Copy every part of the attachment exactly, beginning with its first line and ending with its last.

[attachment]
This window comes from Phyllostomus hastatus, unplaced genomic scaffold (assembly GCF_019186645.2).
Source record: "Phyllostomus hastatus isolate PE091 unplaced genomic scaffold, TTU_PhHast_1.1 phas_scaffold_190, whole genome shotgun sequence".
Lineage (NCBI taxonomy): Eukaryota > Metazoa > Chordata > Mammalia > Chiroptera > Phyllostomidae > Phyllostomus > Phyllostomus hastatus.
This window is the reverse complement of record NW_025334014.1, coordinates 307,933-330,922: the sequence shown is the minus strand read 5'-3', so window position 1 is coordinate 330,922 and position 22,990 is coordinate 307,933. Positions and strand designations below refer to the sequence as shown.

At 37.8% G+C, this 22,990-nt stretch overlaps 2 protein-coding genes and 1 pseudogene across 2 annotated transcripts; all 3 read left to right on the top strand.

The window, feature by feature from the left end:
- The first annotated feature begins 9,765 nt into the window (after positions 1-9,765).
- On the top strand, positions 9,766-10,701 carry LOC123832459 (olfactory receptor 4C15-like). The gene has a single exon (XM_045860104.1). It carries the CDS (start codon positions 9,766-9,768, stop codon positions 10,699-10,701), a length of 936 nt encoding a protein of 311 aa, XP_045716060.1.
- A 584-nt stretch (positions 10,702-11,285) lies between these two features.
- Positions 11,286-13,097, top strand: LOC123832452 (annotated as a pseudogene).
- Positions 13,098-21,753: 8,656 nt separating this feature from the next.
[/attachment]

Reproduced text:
This window comes from Phyllostomus hastatus, unplaced genomic scaffold (assembly GCF_019186645.2).
Source record: "Phyllostomus hastatus isolate PE091 unplaced genomic scaffold, TTU_PhHast_1.1 phas_scaffold_190, whole genome shotgun sequence".
Lineage (NCBI taxonomy): Eukaryota > Metazoa > Chordata > Mammalia > Chiroptera > Phyllostomidae > Phyllostomus > Phyllostomus hastatus.
This window is the reverse complement of record NW_025334014.1, coordinates 307,933-330,922: the sequence shown is the minus strand read 5'-3', so window position 1 is coordinate 330,922 and position 22,990 is coordinate 307,933. Positions and strand designations below refer to the sequence as shown.

At 37.8% G+C, this 22,990-nt stretch overlaps 2 protein-coding genes and 1 pseudogene across 2 annotated transcripts; all 3 read left to right on the top strand.

The window, feature by feature from the left end:
- The first annotated feature begins 9,765 nt into the window (after positions 1-9,765).
- On the top strand, positions 9,766-10,701 carry LOC123832459 (olfactory receptor 4C15-like). The gene has a single exon (XM_045860104.1). It carries the CDS (start codon positions 9,766-9,768, stop codon positions 10,699-10,701), a length of 936 nt encoding a protein of 311 aa, XP_045716060.1.
- A 584-nt stretch (positions 10,702-11,285) lies between these two features.
- Positions 11,286-13,097, top strand: LOC123832452 (annotated as a pseudogene).
- Positions 13,098-21,753: 8,656 nt separating this feature from the next.